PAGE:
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Wilty Zucchini Leaves and the Reason For it

Today is relatively cool, compared to what we are supposed to experience tomorrow and the next day. It is only in the upper 80’s today and we are due for weather in the upper 90’s in the next two days. Although it isn’t that hot yet, I went out to check the garden and I noticed that the leaves on a zucchini plant were looking very wilty, for a good reason.

I should say that the zucchinis are planted in a big tub. If a person had seen how wilty they were, they’d have probably thought that the plants were in dire need of water. That isn’t the case at all, though. I watered them well and deeply yesterday and the soil in the tub is still damp.

The thing is, though, that zucchinis have very large leaves. When our temperatures get this high, the humidity level generally drops. Zucchini leaves transpire a great deal of moisture, particularly when the air is dry. 

The reason the leaves look wilty is that the leaves are losing moisture faster than the roots can pull water in from the soil. It really isn’t anything to worry about. When the sun goes down, the transpiration will slow down and as soon as the roots are able to pull in more water than the leaves are losing, the leaves will return to their normal perked up appearance.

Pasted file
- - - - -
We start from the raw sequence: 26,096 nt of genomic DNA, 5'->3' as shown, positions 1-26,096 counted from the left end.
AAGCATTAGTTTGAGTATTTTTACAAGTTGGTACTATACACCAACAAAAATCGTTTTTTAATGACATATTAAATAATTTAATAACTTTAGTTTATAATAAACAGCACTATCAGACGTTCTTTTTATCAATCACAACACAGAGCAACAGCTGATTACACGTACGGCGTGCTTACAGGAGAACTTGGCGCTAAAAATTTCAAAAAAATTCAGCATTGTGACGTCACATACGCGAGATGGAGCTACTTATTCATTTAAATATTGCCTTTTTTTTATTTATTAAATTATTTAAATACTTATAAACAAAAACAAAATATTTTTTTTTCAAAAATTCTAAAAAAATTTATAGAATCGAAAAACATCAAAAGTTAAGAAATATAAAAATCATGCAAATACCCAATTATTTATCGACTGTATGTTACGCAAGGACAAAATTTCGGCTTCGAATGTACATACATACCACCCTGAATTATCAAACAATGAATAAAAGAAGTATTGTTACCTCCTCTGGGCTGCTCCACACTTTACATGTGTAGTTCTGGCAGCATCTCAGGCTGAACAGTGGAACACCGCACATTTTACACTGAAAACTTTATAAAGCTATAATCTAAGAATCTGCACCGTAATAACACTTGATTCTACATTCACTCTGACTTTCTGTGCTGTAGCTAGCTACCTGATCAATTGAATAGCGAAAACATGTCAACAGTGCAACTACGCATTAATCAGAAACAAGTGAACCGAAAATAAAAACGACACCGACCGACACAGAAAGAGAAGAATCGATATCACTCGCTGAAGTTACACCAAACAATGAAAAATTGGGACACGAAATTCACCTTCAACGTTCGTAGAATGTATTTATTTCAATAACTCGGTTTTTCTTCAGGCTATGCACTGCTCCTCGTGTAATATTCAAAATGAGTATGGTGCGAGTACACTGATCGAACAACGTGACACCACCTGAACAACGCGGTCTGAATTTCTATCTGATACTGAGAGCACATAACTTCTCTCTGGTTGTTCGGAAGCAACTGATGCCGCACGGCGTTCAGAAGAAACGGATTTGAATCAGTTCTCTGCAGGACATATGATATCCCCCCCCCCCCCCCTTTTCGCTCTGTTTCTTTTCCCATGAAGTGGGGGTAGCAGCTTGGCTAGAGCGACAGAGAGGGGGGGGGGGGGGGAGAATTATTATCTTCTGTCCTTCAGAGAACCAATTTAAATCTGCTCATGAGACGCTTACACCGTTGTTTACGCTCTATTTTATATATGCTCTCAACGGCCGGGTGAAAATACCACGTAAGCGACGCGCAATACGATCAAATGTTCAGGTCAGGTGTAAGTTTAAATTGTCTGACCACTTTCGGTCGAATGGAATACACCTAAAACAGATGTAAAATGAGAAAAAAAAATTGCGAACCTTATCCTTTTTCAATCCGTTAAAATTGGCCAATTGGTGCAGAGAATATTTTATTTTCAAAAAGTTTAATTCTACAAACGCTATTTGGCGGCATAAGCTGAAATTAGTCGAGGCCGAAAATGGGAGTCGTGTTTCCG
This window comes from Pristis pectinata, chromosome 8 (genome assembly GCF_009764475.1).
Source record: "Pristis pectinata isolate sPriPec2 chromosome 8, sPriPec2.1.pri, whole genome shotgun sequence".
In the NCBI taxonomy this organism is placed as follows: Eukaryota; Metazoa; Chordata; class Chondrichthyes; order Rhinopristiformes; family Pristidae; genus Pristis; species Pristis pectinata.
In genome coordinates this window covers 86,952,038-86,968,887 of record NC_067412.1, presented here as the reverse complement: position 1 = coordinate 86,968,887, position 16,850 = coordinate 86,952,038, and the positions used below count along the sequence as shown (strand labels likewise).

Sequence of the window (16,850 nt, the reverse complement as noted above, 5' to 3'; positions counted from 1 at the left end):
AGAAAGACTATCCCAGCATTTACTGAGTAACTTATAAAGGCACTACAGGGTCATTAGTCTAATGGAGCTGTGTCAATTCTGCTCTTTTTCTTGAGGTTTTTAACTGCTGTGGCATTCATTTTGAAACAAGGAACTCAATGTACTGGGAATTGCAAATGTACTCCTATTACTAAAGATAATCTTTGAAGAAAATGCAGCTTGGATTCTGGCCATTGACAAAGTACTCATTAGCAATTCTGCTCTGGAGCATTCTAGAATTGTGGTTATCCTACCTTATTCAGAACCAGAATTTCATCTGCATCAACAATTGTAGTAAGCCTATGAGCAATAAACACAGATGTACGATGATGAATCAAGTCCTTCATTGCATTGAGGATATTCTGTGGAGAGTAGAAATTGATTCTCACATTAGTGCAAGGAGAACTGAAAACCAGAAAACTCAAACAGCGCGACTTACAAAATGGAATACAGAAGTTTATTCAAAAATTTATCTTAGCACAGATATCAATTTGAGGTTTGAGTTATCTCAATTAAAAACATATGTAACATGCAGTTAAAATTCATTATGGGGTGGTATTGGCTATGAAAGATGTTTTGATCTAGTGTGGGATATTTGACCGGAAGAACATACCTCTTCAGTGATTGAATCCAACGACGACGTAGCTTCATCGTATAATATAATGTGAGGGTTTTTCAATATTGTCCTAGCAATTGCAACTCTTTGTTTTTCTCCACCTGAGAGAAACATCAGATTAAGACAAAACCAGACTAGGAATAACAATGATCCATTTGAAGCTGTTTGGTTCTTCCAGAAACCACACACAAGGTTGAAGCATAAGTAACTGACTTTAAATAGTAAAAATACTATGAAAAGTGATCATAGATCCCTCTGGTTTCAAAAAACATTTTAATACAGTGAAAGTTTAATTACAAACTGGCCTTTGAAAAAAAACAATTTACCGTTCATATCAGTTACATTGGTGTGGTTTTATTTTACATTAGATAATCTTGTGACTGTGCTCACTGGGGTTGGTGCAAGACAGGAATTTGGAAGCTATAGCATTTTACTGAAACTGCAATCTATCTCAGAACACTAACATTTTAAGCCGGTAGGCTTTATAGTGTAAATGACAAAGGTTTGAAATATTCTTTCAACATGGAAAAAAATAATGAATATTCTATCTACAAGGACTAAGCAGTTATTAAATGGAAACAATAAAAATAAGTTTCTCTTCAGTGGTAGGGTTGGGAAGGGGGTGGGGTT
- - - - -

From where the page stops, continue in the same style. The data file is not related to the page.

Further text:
Zucchinis aren’t the only plants that do this. Tomatoes and basil often do it, along with squashes, pumpkins, and cucumbers. In fact, I’d wager that if I go look at my rhubarb plants, the leaves will look wilty on them, too. Rhubarb has even larger leaves than zucchinis do.


What do you think?


Written by Rex Trulove

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    • Strawberries typically have shallow root systems, however, the leaves are small so it is less likely that this is the issue. I’d suspect something else, even if it was a tropical strawberry. For example, strawberry roots are prone to root rot if the roots stand in water. It could be that they are being over-watered or that the soil doesn’t drain well enough. It could also happen if they aren’t shaded during the heat of the day.

    • I normally don’t eat the leaves, but I prefer to cook the zucchini flowers by dipping them in batter and frying them. I usually only do that with the male flowers, though, because my main goal in the zucchinis that I grow is to produce fruit and eating the female flowers cuts down on the number of fruits that are produced.

  1. Great post , Most people are familiar with the zucchini fruit, which is often used in a variety of vegetable dishes. But the fruit is not the only edible part of the plant. In fact, the zucchini leaves and flowers of young zucchini plants are also edible.


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